# Marlborough and other poems

This work was published before January 1, 1925, and is in the public domain worldwide because the author died at least 100 years ago.

MARLBOROUGH

AND OTHER POEMS

CAMBRIDGE UNIVERSITY PRESS

C. F. CLAY, Manager

LONDON : FETTER LANE, E.C. 4

 NEW YORK : G. P. PUTNAM'S SONS
 BOMBAYCALCUTTAMADRAS ${\displaystyle \scriptstyle {\left.{\begin{matrix}\ \\\ \end{matrix}}\right\}\,}}$ MACMILLAN AND CO., Ltd.
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MARLBOROUGH

AND OTHER POEMS

BY

CHARLES HAMILTON SORLEY

Fourth Edition

CAMBRIDGE

AT THE UNIVERSITY PRESS

1919

Published, January 1916

Second edition, slightly enlarged, February 1916

Reprinted, February, April, May 1916

Third edition, with illustrations in prose, November 1916

Fourth edition, re-arranged and re-set, May 1919

PREFACE

The call for a new edition of these poems gives an opportunity for issuing them in a form which is intended to be definitive.

They are now arranged in four groups according to subject. It is true that all of them perhaps might be described by the title of one of these groups, as poems of life and thought. But some owe their inspiration directly to nature—to the wind-swept downs which the author loved and which he looked upon as "wise" as well as "wide"; a few reflect the experiences of school life; yet others show how his spirit faced the great adventure of war and death. Within each group the poems are printed, as nearly as may be, in the order of their composition, the title-poem being restored to its proper chronological place. When the date, exact or approximate, is known, it has been given; in those cases in which the date specifies the day of the month, it has been taken from the author's manuscript.

A single piece of imaginative prose is included amongst the poems. Other passages of prose were added to the third edition with the view of illustrating ideas occurring in the poems and prominent in the author's mind. With the exception of a few sentences from an early essay, these prose passages are all taken from familiar letters. To the present edition a few notes have been appended, in which some topical allusions are explained and what is known about the origin of the separate pieces is told.

The frontispiece is from a drawing in chalks by Mr Cecil Jameson.

Of the author personally, and of what he was to his family and his friends, I do not speak. Yet I may quote the phrase used by a German lady in whose house he had been living for three months. "The time with him," she wrote, "was like a holiday and a feast-day." Many have felt what she put into words: though it was the graver moods of his mind that, for the most part, sought expression in his poems. I may also put on record here the main facts concerning his short life.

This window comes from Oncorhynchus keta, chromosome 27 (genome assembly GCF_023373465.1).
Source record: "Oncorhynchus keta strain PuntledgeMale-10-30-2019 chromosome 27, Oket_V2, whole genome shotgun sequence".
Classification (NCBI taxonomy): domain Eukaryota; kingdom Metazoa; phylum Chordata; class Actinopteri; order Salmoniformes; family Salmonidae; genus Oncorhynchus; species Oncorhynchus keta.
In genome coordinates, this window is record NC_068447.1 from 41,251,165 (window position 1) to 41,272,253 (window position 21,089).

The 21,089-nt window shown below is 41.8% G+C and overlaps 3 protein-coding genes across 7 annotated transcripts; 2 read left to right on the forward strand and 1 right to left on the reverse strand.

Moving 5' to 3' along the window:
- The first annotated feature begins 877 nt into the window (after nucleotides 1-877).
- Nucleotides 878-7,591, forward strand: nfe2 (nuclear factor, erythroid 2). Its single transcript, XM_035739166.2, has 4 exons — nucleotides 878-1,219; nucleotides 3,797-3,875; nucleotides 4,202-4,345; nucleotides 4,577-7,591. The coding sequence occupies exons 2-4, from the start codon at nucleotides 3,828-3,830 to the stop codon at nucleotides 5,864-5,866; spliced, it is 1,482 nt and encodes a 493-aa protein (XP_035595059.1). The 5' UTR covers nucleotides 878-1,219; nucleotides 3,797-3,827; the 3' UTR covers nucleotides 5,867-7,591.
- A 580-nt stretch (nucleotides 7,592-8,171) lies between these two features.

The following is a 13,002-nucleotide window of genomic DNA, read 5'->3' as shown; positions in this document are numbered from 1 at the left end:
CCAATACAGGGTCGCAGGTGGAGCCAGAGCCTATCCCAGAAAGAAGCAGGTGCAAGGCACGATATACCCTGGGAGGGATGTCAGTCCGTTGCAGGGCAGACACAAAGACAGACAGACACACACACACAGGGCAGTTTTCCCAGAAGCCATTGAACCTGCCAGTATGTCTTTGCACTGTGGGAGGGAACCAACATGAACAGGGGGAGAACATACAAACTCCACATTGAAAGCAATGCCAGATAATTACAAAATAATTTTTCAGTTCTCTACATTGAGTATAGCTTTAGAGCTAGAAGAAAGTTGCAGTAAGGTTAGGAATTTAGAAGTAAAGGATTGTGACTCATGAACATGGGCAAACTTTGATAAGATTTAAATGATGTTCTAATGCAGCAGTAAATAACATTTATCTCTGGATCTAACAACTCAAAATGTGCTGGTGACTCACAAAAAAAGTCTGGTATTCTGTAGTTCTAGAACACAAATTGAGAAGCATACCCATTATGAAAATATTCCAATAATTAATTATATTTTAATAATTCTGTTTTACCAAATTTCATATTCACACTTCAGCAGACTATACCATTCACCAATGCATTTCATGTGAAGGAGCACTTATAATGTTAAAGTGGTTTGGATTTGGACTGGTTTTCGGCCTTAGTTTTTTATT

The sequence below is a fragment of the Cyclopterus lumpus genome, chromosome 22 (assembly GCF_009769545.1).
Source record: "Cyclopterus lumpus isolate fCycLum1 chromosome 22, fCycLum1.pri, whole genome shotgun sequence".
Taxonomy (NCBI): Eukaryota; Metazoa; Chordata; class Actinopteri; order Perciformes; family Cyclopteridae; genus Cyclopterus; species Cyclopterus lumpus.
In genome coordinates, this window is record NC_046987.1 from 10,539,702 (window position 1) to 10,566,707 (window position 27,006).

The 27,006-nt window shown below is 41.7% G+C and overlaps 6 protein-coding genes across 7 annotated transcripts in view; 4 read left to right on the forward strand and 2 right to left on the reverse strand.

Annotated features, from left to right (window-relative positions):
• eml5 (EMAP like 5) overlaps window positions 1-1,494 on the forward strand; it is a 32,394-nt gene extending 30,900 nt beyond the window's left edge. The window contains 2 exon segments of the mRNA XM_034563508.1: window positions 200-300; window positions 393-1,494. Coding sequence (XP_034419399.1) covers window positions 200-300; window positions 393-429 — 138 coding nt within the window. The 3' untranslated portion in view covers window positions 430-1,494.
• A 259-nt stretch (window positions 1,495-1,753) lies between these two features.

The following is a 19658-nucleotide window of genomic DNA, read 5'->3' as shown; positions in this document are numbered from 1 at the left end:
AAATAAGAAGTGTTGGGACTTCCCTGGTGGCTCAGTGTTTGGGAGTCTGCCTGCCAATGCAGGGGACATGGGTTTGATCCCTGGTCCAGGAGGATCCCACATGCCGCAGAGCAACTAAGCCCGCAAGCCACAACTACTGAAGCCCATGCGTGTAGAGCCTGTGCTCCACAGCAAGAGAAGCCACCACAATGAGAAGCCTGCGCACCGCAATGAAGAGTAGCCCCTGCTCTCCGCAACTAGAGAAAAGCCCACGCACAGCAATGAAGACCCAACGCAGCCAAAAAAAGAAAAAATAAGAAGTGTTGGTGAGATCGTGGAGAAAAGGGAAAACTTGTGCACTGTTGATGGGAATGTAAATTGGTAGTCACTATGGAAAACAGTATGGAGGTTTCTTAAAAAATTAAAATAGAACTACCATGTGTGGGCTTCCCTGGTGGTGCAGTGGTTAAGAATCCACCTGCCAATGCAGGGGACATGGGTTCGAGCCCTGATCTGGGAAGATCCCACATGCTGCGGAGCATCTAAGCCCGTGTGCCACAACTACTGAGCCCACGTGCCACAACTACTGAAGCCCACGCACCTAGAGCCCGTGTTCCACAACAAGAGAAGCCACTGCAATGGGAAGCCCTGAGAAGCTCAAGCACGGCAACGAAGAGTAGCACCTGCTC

He was born at Old Aberdeen on 19th May 1895. His father was then a professor in the University of Aberdeen, and he was of Scottish descent on both sides. From 1900 onwards his home was in Cambridge. He was educated at Marlborough College, which he entered in September 1908 and left in December 1913, after obtaining a scholarship at University College, Oxford. Owing to the war he never went into residence at the University. After leaving school he spent a little more than six months in Germany, first at Schwerin in Mecklenburg and afterwards, for the summer session, at the University of Jena. He was on a walking tour on the banks of the Moselle when the European war broke out. He was put in prison at Trier on the 2nd August, but released the same night with orders to leave the country. After some adventures he reached home on the 6th, and at once applied for a commission in the army. He was gazetted Second Lieutenant in the Seventh (Service) Battalion of the Suffolk Regiment before the end of the month, Lieutenant in November, and Captain in the following August. He was sent to France with his battalion on 30th May 1915, and served for some months in the trenches round Ploegsteert. Shortly after he had entered upon his life there, a suggestion was made to him about printing a slim volume of verse. But he put the suggestion aside as premature. "Besides," he added, "this is no time for oliveyards and vineyards, more especially of the small-holdings type. For three years or the duration of the war, let be." Four months later his warfare was accomplished. His battalion was moved south to take part in the battle of Loos, and he fell on 13th October 1915, in an attack in which the "hair-pin" trench near Hulluch was captured by his company. "Being made perfect in a little while, he fulfilled long years."

W. R. S.

Cambridge, March 1919

 ⁠ CONTENTS OF THE DOWNS ⁠ PAGE I BARBURY CAMP 3 II STONES 6 III EAST KENNET CHURCH AT EVENING 8 IV AUTUMN DAWN 10 V RETURN 13 VI RICHARD JEFFERIES 15 VII J. B. 16 VIII THE OTHER WISE MAN 17 IX MARLBOROUGH 23 X LE REVENANT 26 XI LOST 29 ⁠ OF SCHOOL ⁠ XII RAIN 33 XIII A TALE OF TWO CAREERS 36 XIV WHAT YOU WILL 40 ​ ⁠ OF LIFE AND THOUGHT ⁠ XV A CALL TO ACTION 45 XVI PEACE 48 XVII THE RIVER 51 XVIII THE SEEKERS 54 XIX ROOKS 56 XX ROOKS (II) 57 XXI THE SONG OF THE UNGIRT RUNNERS 59 XXII GERMAN RAIN 60 XXIII BRAND 61 XXIV PEER GYNT 62 XXV TO POETS 63 XXVI "IF I HAVE SUFFERED PAIN" 64 XXVII WHOM THEREFORE WE IGNORANTLY WORSHIP 66 XXVIII DEUS LOQUITUR 67 XXIX EXPECTANS EXPECTAVI 68 ⁠ OF WAR AND DEATH ⁠ XXX "ALL THE HILLS AND VALES ALONG" 71 XXXI TO GERMANY 73 ​ XXXII "A HUNDRED THOUSAND MILLION MITES WE GO" 74 XXXIII TWO SONNETS 76 XXXIV A SONNET 78 XXXV "THERE IS SUCH CHANGE IN ALL THOSE FIELDS" 79 XXXVI "I HAVE NOT BROUGHT MY ODYSSEY" 81 XXXVII IN MEMORIAM S. C. W., V.C. 85 XXXVIII BEHIND THE LINES 86 ⁠ ILLUSTRATIONS IN PROSE 93 NOTES 127